Serological proteome analysis reveals new specific biases in the IgM and IgG autoantibody repertoires in autoimmune polyendocrine syndrome type 1

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Dubucquoi, S. ; Proust-Lemoine, E. ; Kemp, E.H. ; Ryndak, A. ; Lefèvre-Dutoit, V. ; Bellart, M. ; Saugier-Véber, P. ; Duban-Deweer, S. ; Wémeau, J.L. ; Prin, L. ; Lefranc, D. (2015)
  • Publisher: Taylor & Francis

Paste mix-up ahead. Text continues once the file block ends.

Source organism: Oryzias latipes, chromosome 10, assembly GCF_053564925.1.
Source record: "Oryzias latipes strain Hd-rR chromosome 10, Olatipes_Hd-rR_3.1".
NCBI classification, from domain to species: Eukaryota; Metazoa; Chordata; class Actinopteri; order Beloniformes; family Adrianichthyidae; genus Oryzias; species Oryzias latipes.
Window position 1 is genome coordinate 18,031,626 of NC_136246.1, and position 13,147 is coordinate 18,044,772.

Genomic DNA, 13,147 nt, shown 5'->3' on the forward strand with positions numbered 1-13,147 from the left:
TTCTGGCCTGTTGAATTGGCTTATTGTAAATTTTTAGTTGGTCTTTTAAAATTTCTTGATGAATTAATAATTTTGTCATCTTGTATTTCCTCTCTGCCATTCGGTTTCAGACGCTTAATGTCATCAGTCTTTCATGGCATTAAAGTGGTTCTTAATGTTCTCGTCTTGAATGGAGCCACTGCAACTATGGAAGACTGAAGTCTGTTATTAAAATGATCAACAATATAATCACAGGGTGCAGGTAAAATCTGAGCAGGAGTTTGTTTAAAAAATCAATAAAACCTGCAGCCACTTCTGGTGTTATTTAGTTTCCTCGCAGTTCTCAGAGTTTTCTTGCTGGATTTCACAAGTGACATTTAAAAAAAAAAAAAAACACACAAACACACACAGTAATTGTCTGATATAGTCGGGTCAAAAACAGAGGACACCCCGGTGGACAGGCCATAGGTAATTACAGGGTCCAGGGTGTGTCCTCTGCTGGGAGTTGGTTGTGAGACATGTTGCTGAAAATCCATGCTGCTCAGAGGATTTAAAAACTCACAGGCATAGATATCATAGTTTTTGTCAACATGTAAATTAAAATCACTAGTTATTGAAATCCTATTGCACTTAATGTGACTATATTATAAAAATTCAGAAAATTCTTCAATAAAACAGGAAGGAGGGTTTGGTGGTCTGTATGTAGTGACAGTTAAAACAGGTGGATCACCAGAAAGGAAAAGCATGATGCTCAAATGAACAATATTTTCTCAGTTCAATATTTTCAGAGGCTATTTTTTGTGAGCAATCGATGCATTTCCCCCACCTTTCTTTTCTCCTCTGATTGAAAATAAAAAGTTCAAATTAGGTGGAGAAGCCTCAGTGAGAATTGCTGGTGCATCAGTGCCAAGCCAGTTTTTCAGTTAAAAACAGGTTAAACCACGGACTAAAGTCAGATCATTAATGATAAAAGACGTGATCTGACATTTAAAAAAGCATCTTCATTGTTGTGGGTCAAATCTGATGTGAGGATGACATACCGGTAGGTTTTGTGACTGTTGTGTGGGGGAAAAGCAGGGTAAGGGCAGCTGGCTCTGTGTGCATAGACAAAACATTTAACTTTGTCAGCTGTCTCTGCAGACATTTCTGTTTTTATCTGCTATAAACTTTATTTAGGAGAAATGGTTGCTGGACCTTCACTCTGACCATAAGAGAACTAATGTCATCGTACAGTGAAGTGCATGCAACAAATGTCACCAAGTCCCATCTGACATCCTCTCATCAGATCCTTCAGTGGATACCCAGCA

Objective: Autoimmune polyendocrine syndrome type 1 (APS 1) is caused by mutations in the AIRE gene that induce intrathymic T-cell tolerance breakdown, which results in tissue-specific autoimmune diseases. \ud \ud Design: To evaluate the effect of a well-defined T-cell repertoire impairment on humoral self-reactive fingerprints, comparative serum self-IgG and self-IgM reactivities were analyzed using both one- and two-dimensional western blotting approaches against a broad spectrum of peripheral tissue antigens. Methods: Autoantibody patterns of APS 1 patients were compared with those of subjects affected by other autoimmune endocrinopathies (OAE) and healthy controls. \ud \ud Results: Using a Chi-square test, significant changes in the Ab repertoire were found when intergroup patterns were compared. A singular distortion of both serum self-IgG and self-IgM repertoires was noted in APS 1 patients. The molecular characterization of these antigenic targets was conducted using a proteomic approach. In this context, autoantibodies recognized more significantly either tissue-specific antigens, such as pancreatic amylase, pancreatic triacylglycerol lipase and pancreatic regenerating protein 1α, or widely distributed antigens, such as peroxiredoxin-2, heat shock cognate 71-kDa protein and aldose reductase. As expected, a well-defined self-reactive T-cell repertoire impairment, as described in APS 1 patients, affected the tissue-specific self-IgG repertoire. Interestingly, discriminant IgM reactivities targeting both tissue-specific and more widely expressed antigens were also specifically observed in APS 1 patients. Using recombinant targets, we observed that post translational modifications of these specific antigens impacted upon their recognition. \ud \ud Conclusions: The data suggest that T-cell-dependent but also T-cell-independent mechanisms are involved in the dynamic evolution of autoimmunity in APS 1.
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